IT IS not just trade unionists who should be deeply alarmed at the cavalier approach David Cameron and his cronies take to stripping working people of their rights.
As TUC general secretary Frances O’Grady told Congress yesterday, this is a Bill aiming to “cut Britain’s unions off at the knees.”
The arbitrary thresholds it imposes on strike ballots are — as O’Grady, Len McCluskey and many others have pointed out — nothing to do with increasing turnout or increasing the democratic legitimacy of industrial action.
If that were the case, the government would accept union requests to allow secure online and workplace balloting, the obvious way to increase voter turnout.
They are a bid to outlaw strikes — and render those strikes which do go ahead irrelevant by letting bosses bus in agency workers.
Without the internationally recognised right to withdraw our labour, working people will have no legal lever to resist attacks on their pay, pensions or working conditions by management.
But the Bill doesn’t just do that.
As even Tory rightwinger David Davis admits, clauses forcing anyone standing on a picket line to hand their names and details to the police and their employer in advance have more in common with fascist Spain than any democratic country.
The Tories have no mandate for this Bill. Two-thirds of British people oppose letting agency staff break strikes, with well over half expressing concern at the consequences for safety and the quality of services.
But drunk on a fluke majority courtesy of 24 per cent of the electorate and a broken voting system, they are pressing ahead regardless.
Just as in the last parliament they had no qualms about opening the doors of the National Health Service to privateers or selling a treasured public asset like Royal Mail, even though nobody voted for these policies — and massive majorities opposed them.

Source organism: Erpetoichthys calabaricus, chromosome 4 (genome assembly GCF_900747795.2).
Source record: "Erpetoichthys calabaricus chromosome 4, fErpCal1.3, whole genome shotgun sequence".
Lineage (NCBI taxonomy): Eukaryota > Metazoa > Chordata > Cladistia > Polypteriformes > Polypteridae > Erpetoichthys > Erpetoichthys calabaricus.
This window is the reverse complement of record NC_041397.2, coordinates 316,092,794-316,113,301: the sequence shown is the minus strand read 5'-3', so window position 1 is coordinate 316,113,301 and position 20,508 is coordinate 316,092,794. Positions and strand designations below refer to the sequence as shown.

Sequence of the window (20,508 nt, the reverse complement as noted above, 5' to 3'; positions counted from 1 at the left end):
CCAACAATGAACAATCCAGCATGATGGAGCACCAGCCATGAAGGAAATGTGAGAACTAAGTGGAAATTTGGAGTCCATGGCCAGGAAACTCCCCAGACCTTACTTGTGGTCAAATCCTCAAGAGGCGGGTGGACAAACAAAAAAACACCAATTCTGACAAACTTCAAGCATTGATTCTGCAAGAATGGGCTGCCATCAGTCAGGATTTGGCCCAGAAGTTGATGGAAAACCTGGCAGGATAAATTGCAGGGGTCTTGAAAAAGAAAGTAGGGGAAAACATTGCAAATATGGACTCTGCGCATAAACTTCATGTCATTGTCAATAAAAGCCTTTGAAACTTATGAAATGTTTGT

Weakening unions weakens us all. Trade unions do far, far more than occasionally take strike action to defend working people and protect services.
They have led the campaigns against zero-hours contracts and insecure work, shamed restaurant bosses into letting their staff keep the tips given to them by customers and are a constant source of advice, support and assistance for millions of workers in time of need.
And unions’ collective bargaining power raises wages not just for their members but across the board.
No-one should be under any illusions. If this government is prepared to turn Britain into a police state to smash trade unions, we will quickly see other groups told to inform the authorities before speaking out against injustice.
Such is the extremism of the current Conservative Party that we face an uphill struggle preventing this attack on our civil liberties becoming law.
But the potential exists to build a resistance capable of overturning it.
Labour leader Jeremy Corbyn and his new shadow chancellor John McDonnell have vowed unanimous opposition.
Those Labour MPs still sniping at Corbyn’s overwhelming democratic mandate to lead their party and sneering at his shadow cabinet choices must wake up and realise unity against this rotten Bill — which also contains a shameless bid to cripple the opposition financially, giving the Tories a permanent inbuilt electoral advantage — has a real chance of success.
It is opposed not just by Labour but by the Scottish National Party, the Greens, even the Liberal Democrats.
The enormous wave of enthusiasm generated by Corbyn and the mass political participation he has unleashed give us a chance to make this unjust Bill unworkable.
Jeremy has returned hope to this country. Now we need unity and the ambition to follow up his triumph and kill the Bill.